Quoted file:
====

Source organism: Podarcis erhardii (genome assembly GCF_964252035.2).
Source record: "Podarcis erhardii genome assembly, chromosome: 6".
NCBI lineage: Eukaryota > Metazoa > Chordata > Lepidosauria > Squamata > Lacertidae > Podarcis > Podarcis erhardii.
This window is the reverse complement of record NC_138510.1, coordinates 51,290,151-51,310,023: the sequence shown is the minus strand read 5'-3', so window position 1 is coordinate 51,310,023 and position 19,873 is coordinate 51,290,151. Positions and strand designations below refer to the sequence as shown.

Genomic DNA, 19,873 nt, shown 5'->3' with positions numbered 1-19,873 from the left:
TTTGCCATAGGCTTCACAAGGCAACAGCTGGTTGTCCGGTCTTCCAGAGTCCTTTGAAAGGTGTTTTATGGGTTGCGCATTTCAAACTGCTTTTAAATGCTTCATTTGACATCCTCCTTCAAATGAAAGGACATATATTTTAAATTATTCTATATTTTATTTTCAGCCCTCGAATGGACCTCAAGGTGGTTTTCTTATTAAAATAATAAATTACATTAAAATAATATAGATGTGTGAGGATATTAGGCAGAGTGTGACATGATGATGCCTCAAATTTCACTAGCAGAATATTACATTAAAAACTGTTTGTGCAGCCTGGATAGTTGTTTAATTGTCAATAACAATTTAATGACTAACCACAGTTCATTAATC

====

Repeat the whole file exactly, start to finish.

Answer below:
Source organism: Podarcis erhardii (genome assembly GCF_964252035.2).
Source record: "Podarcis erhardii genome assembly, chromosome: 6".
NCBI lineage: Eukaryota > Metazoa > Chordata > Lepidosauria > Squamata > Lacertidae > Podarcis > Podarcis erhardii.
This window is the reverse complement of record NC_138510.1, coordinates 51,290,151-51,310,023: the sequence shown is the minus strand read 5'-3', so window position 1 is coordinate 51,310,023 and position 19,873 is coordinate 51,290,151. Positions and strand designations below refer to the sequence as shown.

Genomic DNA, 19,873 nt, shown 5'->3' with positions numbered 1-19,873 from the left:
TTTGCCATAGGCTTCACAAGGCAACAGCTGGTTGTCCGGTCTTCCAGAGTCCTTTGAAAGGTGTTTTATGGGTTGCGCATTTCAAACTGCTTTTAAATGCTTCATTTGACATCCTCCTTCAAATGAAAGGACATATATTTTAAATTATTCTATATTTTATTTTCAGCCCTCGAATGGACCTCAAGGTGGTTTTCTTATTAAAATAATAAATTACATTAAAATAATATAGATGTGTGAGGATATTAGGCAGAGTGTGACATGATGATGCCTCAAATTTCACTAGCAGAATATTACATTAAAAACTGTTTGTGCAGCCTGGATAGTTGTTTAATTGTCAATAACAATTTAATGACTAACCACAGTTCATTAATC